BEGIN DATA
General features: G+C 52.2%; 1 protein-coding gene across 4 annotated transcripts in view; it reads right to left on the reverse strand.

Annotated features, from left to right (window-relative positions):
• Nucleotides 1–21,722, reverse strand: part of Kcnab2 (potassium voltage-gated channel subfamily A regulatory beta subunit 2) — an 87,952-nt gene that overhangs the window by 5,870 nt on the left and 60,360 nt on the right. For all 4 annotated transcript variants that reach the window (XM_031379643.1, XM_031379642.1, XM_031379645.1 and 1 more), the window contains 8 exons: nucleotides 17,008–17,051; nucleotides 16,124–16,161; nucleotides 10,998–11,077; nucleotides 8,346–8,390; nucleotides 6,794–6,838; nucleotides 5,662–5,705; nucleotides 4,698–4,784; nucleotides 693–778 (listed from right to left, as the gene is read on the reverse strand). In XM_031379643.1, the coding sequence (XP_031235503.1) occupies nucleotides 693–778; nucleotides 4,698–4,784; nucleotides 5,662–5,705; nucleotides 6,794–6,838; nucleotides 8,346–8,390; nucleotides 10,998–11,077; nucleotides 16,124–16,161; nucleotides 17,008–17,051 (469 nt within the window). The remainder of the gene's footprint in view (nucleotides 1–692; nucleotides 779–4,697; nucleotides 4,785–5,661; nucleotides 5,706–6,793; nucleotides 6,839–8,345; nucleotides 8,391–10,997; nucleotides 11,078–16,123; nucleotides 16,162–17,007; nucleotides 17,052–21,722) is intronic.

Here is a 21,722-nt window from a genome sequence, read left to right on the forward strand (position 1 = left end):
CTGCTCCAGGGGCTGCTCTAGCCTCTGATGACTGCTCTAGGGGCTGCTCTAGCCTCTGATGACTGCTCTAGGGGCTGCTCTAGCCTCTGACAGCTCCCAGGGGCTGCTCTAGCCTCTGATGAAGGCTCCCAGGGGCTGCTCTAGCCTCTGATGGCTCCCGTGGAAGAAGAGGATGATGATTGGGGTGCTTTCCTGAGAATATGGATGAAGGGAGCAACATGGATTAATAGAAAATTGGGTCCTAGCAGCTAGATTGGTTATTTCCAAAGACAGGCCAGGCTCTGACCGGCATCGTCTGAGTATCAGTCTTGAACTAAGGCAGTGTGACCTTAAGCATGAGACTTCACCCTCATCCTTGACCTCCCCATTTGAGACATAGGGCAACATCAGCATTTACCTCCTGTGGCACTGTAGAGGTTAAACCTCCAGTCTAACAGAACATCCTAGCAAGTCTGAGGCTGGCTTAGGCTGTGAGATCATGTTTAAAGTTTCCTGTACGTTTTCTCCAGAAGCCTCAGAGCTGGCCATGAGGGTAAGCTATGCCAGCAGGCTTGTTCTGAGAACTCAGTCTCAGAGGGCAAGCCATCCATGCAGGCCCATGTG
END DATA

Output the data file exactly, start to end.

General features: G+C 52.2%; 1 protein-coding gene across 4 annotated transcripts in view; it reads right to left on the reverse strand.

Annotated features, from left to right (window-relative positions):
• Nucleotides 1–21,722, reverse strand: part of Kcnab2 (potassium voltage-gated channel subfamily A regulatory beta subunit 2) — an 87,952-nt gene that overhangs the window by 5,870 nt on the left and 60,360 nt on the right. For all 4 annotated transcript variants that reach the window (XM_031379643.1, XM_031379642.1, XM_031379645.1 and 1 more), the window contains 8 exons: nucleotides 17,008–17,051; nucleotides 16,124–16,161; nucleotides 10,998–11,077; nucleotides 8,346–8,390; nucleotides 6,794–6,838; nucleotides 5,662–5,705; nucleotides 4,698–4,784; nucleotides 693–778 (listed from right to left, as the gene is read on the reverse strand). In XM_031379643.1, the coding sequence (XP_031235503.1) occupies nucleotides 693–778; nucleotides 4,698–4,784; nucleotides 5,662–5,705; nucleotides 6,794–6,838; nucleotides 8,346–8,390; nucleotides 10,998–11,077; nucleotides 16,124–16,161; nucleotides 17,008–17,051 (469 nt within the window). The remainder of the gene's footprint in view (nucleotides 1–692; nucleotides 779–4,697; nucleotides 4,785–5,661; nucleotides 5,706–6,793; nucleotides 6,839–8,345; nucleotides 8,391–10,997; nucleotides 11,078–16,123; nucleotides 16,162–17,007; nucleotides 17,052–21,722) is intronic.

Here is a 21,722-nt window from a genome sequence, read left to right on the forward strand (position 1 = left end):
CTGCTCCAGGGGCTGCTCTAGCCTCTGATGACTGCTCTAGGGGCTGCTCTAGCCTCTGATGACTGCTCTAGGGGCTGCTCTAGCCTCTGACAGCTCCCAGGGGCTGCTCTAGCCTCTGATGAAGGCTCCCAGGGGCTGCTCTAGCCTCTGATGGCTCCCGTGGAAGAAGAGGATGATGATTGGGGTGCTTTCCTGAGAATATGGATGAAGGGAGCAACATGGATTAATAGAAAATTGGGTCCTAGCAGCTAGATTGGTTATTTCCAAAGACAGGCCAGGCTCTGACCGGCATCGTCTGAGTATCAGTCTTGAACTAAGGCAGTGTGACCTTAAGCATGAGACTTCACCCTCATCCTTGACCTCCCCATTTGAGACATAGGGCAACATCAGCATTTACCTCCTGTGGCACTGTAGAGGTTAAACCTCCAGTCTAACAGAACATCCTAGCAAGTCTGAGGCTGGCTTAGGCTGTGAGATCATGTTTAAAGTTTCCTGTACGTTTTCTCCAGAAGCCTCAGAGCTGGCCATGAGGGTAAGCTATGCCAGCAGGCTTGTTCTGAGAACTCAGTCTCAGAGGGCAAGCCATCCATGCAGGCCCATGTG